Wednesday, November 9, 2011

Art For Schmucks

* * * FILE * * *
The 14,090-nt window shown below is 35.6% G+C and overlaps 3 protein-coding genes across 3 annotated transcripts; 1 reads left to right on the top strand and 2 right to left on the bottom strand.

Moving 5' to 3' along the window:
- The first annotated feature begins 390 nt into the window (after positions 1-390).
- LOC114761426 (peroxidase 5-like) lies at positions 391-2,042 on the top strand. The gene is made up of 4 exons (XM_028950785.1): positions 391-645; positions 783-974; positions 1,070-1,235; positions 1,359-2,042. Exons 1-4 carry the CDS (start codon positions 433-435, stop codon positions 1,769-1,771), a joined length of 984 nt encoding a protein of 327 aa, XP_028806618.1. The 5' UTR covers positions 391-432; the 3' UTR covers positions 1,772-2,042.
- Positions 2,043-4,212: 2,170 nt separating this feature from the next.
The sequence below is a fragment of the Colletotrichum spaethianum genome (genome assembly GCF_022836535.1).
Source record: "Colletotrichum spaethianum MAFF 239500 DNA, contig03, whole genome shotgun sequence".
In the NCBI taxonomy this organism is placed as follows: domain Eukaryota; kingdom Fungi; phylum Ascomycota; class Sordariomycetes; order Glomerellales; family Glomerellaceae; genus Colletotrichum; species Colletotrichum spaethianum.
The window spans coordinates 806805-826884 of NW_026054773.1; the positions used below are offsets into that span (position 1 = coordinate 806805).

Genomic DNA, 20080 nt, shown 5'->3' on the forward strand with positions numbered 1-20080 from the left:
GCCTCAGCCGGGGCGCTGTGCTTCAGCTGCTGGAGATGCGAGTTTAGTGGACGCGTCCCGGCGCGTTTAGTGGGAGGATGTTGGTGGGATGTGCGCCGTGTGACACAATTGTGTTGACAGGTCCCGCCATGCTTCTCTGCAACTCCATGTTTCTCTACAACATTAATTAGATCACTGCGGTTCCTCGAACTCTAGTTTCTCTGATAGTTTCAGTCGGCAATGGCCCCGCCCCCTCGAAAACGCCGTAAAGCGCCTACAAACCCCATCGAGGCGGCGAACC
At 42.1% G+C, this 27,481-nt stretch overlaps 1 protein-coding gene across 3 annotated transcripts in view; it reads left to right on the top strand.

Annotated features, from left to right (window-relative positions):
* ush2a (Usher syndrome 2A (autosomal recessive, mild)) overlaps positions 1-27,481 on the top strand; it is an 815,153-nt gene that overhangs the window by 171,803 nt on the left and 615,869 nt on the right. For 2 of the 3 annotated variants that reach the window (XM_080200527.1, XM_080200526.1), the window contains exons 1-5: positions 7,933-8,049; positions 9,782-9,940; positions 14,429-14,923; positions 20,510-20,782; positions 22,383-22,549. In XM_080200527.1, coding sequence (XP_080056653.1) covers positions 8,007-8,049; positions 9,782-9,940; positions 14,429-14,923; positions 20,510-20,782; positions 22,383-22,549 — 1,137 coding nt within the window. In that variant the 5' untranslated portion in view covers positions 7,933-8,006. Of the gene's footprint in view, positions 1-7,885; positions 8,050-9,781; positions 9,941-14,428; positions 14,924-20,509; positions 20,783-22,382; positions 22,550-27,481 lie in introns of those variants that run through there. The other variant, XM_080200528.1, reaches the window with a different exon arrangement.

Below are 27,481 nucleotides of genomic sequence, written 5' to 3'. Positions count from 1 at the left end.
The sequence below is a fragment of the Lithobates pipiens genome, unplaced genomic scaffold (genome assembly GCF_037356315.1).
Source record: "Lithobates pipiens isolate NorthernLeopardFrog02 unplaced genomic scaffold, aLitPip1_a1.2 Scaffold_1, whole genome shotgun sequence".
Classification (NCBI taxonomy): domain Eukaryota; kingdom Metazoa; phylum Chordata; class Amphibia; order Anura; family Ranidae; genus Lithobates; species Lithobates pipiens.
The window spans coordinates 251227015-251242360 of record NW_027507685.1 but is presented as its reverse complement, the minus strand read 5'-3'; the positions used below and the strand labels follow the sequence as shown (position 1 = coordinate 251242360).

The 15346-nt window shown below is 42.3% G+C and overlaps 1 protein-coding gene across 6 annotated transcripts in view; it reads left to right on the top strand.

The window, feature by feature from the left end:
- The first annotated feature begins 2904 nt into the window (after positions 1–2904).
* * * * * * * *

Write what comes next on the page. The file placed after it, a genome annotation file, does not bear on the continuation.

Roland Reiss, Personal Politics: Sculpture from the 1970s and 1980s opened at the Pasadena Museum of California Art in September in the main gallery.  The show consisted of several of his sculptures -- more like dioramas, no different than what my kids did as elementary school projects.  Each of his pieces is intended to tell a visual disclosure that is not 100% clear at first but with a little bit of work, I eventually get it.  Which brings me to one of my long-standing complaints about surrealist art and that is, it requires too much work to appreciate.  Reiss' art is far from surrealism but in my mind, it requires just as much work to interpret and that kind of art is not necessarily for mass consumption.  Luckily for me, I was not too tired when I visited PMCA so it wasn't too bad at all.  Walking from piece to piece, I can't help but think of the movie "Dinner For Schmucks" where Steve Carrell's character builds dioramas from taxidermied mice.  Art should be easy to view and Roland Reiss' certainly isn't.  Maybe that is why, although unquestionably brilliant, he is not a household name.

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